“Saben [Littlefield, former Outright education manager] was the first person from Outright that I had met,” said Raymond. “He was head of youth activity and event planning services; being one of the first trans individuals I met, he just really helped to open my eyes to what the trans community really was.”

Raymond appreciates that JSC provides access to supportive mental health counselors, though he says having actual trans-identified adults on campus is necessary to providing real trans mentorship. “They help not only to guide the individual, but also to help them see situations from as many different angles as possible. It’s kind of like a difference between sympathy and empathy.”

A study released in January of 2014 by the American Foundation for Suicide Prevention [AFSP] and a survey through the Williams Institute at UCLA revealed that out of 6,000 transgender and gender nonconforming respondents, 41 percent said they have attempted suicide in their lifetime.

The highest rate of attempted suicide was found between ages 18-44 [45 percent], attributed to their experiences with rejection, discrimination, harassment and violence.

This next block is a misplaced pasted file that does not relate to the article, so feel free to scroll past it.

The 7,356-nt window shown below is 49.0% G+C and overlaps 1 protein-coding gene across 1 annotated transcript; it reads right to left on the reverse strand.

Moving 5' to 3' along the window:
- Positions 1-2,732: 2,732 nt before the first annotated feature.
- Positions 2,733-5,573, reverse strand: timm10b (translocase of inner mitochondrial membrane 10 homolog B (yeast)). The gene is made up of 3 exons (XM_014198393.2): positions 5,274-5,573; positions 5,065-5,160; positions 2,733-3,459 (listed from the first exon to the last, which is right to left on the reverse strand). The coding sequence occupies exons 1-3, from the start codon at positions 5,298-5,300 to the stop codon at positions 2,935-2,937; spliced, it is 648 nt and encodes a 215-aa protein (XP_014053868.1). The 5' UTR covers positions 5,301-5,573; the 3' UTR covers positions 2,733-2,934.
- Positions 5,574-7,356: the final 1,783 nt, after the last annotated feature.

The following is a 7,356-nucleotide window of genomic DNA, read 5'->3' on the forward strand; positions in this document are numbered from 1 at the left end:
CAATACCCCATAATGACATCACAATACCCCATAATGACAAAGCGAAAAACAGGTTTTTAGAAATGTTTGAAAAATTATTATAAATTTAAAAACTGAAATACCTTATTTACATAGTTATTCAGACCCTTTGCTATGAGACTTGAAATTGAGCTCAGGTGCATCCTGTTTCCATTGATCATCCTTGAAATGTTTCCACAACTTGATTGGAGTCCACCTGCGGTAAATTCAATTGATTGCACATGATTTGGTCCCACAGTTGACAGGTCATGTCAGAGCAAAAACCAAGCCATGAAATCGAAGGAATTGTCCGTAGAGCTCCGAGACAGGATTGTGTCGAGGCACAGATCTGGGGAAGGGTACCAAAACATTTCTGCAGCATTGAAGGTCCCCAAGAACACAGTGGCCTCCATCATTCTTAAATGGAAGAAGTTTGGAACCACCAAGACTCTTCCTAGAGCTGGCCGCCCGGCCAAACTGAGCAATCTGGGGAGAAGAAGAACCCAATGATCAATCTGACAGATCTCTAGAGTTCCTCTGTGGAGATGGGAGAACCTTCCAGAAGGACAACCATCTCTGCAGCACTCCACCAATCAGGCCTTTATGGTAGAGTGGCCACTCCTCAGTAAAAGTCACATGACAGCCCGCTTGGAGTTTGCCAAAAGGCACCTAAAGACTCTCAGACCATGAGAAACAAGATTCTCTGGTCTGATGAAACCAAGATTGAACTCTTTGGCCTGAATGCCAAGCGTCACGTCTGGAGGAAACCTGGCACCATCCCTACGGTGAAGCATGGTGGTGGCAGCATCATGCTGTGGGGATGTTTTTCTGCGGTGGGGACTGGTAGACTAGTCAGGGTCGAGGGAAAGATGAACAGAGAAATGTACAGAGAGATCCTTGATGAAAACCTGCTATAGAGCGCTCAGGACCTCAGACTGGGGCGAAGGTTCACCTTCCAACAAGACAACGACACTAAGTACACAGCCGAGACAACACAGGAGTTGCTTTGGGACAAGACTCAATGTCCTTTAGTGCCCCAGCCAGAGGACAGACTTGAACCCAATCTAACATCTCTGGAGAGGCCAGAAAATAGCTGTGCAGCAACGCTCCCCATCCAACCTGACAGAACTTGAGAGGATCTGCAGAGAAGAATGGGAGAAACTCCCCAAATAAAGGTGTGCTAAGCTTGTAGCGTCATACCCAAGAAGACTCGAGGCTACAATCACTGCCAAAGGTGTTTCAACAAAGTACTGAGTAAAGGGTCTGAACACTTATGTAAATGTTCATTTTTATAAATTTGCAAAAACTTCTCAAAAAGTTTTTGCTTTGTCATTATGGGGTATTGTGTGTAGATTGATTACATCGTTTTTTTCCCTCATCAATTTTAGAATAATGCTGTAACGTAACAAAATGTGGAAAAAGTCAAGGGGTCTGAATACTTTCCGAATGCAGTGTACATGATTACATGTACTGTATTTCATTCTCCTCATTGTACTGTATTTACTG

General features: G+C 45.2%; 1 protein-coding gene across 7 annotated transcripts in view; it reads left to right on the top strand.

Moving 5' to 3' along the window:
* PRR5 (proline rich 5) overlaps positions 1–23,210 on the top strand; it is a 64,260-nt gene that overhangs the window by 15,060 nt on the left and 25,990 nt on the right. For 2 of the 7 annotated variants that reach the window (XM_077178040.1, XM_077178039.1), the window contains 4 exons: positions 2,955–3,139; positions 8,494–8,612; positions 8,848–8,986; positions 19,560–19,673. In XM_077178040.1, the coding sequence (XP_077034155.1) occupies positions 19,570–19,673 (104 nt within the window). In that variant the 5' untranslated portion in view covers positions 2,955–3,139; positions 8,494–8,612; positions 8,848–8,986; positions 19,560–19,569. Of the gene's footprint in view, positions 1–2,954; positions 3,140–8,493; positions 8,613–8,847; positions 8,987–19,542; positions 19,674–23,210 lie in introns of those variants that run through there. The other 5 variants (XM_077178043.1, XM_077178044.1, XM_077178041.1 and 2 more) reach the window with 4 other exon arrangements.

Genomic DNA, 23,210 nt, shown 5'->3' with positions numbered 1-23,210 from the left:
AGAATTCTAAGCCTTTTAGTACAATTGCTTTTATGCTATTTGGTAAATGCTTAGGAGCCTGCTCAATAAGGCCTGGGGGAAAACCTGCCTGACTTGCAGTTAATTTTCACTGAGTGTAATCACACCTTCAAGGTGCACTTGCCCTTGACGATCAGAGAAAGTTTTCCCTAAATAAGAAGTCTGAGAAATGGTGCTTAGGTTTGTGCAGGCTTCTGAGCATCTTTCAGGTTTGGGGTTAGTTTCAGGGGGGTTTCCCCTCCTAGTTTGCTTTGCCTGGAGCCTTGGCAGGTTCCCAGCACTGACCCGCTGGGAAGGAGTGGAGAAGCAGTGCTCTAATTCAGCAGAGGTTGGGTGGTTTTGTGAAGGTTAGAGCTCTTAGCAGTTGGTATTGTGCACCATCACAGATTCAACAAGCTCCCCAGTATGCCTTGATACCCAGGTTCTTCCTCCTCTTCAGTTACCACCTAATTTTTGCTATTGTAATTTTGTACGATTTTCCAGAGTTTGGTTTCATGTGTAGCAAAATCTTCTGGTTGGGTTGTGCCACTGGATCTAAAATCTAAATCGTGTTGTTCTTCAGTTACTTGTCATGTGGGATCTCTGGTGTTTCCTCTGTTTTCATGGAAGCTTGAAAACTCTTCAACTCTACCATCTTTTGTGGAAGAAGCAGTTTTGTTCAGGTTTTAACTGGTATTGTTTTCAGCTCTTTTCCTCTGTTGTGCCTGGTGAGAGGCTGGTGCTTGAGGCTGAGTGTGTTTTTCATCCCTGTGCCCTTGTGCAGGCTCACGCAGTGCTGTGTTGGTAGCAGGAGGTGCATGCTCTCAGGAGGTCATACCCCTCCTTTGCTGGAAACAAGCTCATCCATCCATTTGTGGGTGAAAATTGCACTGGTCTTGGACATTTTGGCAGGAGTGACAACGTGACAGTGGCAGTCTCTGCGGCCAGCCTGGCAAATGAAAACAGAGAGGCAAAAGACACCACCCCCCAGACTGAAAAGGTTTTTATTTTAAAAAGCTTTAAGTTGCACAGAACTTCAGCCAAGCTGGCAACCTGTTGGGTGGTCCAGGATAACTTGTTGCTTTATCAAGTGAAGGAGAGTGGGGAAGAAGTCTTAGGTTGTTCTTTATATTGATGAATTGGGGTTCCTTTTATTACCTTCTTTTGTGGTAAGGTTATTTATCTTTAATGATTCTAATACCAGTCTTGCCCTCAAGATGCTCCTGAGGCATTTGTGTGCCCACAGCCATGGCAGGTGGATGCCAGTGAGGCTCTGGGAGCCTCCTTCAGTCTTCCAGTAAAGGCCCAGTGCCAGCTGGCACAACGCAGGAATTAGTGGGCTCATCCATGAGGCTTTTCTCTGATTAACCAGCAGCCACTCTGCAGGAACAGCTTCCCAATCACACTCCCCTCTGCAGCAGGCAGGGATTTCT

Trans-affirmative mental health counselor Christopher Janeway is aware of the anxieties and social pressures like discrimination that affect many trans people who he sees. “There [are] so many unknowns and to be able to sit with someone through that and say it’s okay to not figure this out right now,” said Janeway.

“At the same time, it’s been amazing to witness when I get to work with somebody over a longer period to watch an individual go from very isolated… to watch that person come out over time and transform and become happier, more confident and be able to deal with the challenges that come as well.”

The Burlington-based counselor, who facilitates Outright’s “Trans Parent Group” for adult caregivers and families of gender diverse youth, allows his clients to find their own paths along the gender spectrum.
“Often, people have had a hard time putting words to what it is that they felt,” said Janeway. “I think therapy provides a place to do that and to try out your story and allow that story to shift and change as you grow and experiment.”

Aside from obtaining testosterone from Equality Health Center in Concord, New Hampshire, JSC English and education major Shane Wyman’s small town upbringing in New Hampshire often limited his access to other trans-affirming resources.

And though coming to JSC has expanded his network of trans-friendly resources, he hopes to see improvements with how the college’s facult and staff address issues like gender dysphoria and its symptoms and how trans resources are advertised around campus.